For more information, see Migrate custom software to Azure App Service using a custom container.
Other considerations for your App Services architecture
There are other considerations when you are choosing how to run your container in Azure App Services. This section highlights:
- Staging environments
- Virtual network integration
- Global scale with high availability
- Security and compliance
- Integration with other Azure services
If you are using the Standard, Premium, or Isolated App Service plan tier, you can test your web application in a staging slot instead of the default production slot. Deployment slots are live apps with their own host names. App content and configurations elements can be swapped between two deployment slots, including the production slot.
During testing, you can deploy into a staging slot, conduct tests in a live environment, then swap into production. But if there are issues, you can swap back.
Or you can route a portion of the traffic to another slot. This feature is useful if you need user feedback for a new update, but you’re not ready to release it to production.
The following diagram from Microsoft, shows continuously deploy containers using slots.
For more information, see App Services Deployment Best Practices.
Virtual network integration
In many cases, you will want to define your own virtual network for your web applications and user virtual networks to control access.
There are two primary deployment types for the Azure App Service. There is the multi-tenant public service, which hosts App Service plans in the Free, Shared, Basic, Standard, Premium, Premiumv2, and Premiumv3 pricing SKUs. Then there is the single tenant App Service Environment(ASE), which hosts Isolated SKU App Service plans directly in your Azure Virtual Network (VNet).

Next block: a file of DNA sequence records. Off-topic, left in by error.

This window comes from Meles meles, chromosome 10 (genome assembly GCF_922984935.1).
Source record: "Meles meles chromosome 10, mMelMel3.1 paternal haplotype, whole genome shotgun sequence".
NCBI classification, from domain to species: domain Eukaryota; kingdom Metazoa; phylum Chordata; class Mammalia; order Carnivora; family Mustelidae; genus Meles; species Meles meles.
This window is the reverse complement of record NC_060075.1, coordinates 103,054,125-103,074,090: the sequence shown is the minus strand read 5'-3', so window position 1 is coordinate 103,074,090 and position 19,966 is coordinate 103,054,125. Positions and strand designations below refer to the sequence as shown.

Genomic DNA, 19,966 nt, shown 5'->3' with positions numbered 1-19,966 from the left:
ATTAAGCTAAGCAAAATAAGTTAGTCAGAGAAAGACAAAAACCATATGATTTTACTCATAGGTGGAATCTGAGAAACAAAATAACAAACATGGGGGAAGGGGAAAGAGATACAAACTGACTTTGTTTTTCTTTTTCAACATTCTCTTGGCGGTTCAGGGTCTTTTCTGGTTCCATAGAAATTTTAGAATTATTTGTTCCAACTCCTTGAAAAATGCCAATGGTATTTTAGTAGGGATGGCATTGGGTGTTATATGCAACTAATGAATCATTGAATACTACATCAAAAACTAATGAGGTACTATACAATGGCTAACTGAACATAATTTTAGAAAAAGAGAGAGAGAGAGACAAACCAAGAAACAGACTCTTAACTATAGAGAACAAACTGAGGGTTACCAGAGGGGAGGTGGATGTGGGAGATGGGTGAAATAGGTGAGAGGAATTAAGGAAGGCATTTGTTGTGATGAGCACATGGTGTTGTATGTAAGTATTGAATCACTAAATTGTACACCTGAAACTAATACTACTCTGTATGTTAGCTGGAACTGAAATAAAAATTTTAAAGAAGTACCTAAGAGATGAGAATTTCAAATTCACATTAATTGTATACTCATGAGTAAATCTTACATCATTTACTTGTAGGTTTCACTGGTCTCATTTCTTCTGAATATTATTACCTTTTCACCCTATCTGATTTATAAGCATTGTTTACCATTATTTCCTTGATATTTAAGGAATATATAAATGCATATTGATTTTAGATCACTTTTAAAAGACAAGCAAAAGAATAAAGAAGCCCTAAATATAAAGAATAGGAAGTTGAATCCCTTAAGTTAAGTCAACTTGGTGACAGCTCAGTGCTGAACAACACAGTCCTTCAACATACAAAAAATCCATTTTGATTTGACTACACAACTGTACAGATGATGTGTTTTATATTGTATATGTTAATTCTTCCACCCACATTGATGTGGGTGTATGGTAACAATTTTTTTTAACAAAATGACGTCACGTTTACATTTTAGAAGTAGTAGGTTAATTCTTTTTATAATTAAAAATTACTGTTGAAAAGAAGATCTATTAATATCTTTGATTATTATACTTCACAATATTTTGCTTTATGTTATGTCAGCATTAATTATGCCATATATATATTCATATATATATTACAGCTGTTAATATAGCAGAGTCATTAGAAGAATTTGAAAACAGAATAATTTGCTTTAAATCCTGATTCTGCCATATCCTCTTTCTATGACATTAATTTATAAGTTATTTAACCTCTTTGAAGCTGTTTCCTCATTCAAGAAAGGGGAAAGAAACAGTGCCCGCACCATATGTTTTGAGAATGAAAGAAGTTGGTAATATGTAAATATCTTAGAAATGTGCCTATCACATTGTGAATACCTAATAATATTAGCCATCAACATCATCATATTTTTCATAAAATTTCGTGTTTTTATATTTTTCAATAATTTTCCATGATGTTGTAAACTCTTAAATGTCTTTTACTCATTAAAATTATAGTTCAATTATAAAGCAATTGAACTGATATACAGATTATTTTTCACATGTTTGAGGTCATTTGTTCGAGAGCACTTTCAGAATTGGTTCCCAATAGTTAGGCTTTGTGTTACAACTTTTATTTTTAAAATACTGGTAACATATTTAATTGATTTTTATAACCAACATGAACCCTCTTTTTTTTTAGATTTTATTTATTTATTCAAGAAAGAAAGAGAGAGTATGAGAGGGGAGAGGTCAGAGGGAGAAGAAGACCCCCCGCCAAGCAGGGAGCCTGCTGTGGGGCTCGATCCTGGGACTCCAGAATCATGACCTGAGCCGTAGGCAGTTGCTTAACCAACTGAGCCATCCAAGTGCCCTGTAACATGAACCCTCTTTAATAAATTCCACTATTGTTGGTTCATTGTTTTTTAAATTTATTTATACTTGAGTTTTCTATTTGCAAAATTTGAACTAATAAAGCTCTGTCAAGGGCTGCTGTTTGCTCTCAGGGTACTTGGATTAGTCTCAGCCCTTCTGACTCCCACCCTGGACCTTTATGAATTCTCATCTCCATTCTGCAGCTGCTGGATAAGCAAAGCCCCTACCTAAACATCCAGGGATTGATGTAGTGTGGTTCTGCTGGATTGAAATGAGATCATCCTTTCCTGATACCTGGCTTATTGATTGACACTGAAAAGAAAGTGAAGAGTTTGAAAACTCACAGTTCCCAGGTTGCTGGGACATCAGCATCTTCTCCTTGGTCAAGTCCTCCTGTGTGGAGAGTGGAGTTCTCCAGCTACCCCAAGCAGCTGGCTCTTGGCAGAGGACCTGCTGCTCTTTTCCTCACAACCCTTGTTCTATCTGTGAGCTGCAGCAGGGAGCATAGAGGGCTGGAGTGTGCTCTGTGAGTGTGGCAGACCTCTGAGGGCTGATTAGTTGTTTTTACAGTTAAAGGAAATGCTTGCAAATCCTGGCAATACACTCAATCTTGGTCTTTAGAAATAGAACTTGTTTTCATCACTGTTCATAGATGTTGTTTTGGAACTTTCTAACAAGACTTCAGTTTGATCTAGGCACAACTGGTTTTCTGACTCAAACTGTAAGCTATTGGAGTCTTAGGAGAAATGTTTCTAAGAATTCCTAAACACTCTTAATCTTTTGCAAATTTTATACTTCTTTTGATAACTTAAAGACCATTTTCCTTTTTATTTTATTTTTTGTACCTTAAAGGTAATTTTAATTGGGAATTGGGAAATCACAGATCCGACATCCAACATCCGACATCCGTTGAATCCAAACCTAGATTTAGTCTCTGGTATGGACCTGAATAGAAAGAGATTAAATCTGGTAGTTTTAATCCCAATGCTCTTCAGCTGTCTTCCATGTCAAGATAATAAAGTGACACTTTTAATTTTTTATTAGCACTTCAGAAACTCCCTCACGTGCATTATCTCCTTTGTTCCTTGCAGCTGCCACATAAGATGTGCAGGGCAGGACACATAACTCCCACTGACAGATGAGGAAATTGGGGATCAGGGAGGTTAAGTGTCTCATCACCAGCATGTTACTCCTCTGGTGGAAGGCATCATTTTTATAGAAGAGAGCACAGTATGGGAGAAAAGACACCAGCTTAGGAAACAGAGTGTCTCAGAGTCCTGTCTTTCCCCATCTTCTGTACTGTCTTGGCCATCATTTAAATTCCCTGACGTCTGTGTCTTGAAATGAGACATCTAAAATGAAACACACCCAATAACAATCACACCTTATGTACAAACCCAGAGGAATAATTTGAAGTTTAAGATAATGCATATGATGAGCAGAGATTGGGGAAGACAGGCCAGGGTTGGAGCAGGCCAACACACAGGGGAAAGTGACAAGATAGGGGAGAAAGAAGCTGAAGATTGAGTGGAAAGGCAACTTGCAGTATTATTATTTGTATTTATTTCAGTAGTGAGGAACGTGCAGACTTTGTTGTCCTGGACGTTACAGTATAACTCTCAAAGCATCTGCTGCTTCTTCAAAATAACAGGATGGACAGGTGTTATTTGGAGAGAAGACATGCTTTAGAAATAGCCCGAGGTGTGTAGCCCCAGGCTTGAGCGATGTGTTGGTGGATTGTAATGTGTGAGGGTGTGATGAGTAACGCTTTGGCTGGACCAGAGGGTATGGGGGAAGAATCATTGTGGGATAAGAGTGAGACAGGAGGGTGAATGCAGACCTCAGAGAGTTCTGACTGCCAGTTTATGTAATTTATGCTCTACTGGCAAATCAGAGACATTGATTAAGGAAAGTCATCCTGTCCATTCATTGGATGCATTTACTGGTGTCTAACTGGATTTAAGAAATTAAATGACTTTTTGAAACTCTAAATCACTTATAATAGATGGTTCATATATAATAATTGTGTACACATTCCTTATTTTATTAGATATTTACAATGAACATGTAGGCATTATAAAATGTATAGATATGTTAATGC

Multi-tenant App Service networking
By default, App Service hosted apps are directly internet accessible and can only reach internet hosted endpoints. Many customer applications however need to control the inbound and outbound network traffic.
App Services provides several features to consider:
- Inbound features: App assigned addresses, access restrictions, service endpoints
- Outbound features: Hybrid connections, gateway required virtual network integration, virtual network integration
For more information, see App Services networking Use case and features.
Azure Service Environments
In the Isolated tier, you get a fully isolated and dedicated environment for securely running App Service apps at high scale, called App Service Environments (ASE).
ASEs host applications from only one customer and do so in one of your virtual networks. You have fine-grained control over inbound and outbound application network traffic. Applications can establish high-speed secure connections over VPNs to on-premises corporate resources.
The ASE enables use cases such as:
- Access resources in your VNet
- Access resources across ExpressRoute
- Expose your apps with a private address in your VNet
- Access resources across service endpoints
Integration as a Private Endpoint
You can now restrict access to your web app to virtual network using Private Endpoints, eliminating exposure to the public internet. Available in Premium v2, Premium v3 and Functions Elastic Premium, this feature is now fully supported with a 99.95 SLA. For more information, see Using Private Endpoints for Azure Web App.
Global scale with high availability
Security and compliance
App Service is ISO, SOC, and PCI compliant. Authenticate users with Azure Active Directory, Google, Facebook, Twitter, or Microsoft account. Create IP address restrictions and manage service identities.
- Run a custom container in Azure
- Azure App Service on Linux FAQ
- Introduction to App Service Environments
Try out the step by step tutorial Deploy and run a containerized web app with Azure App Service.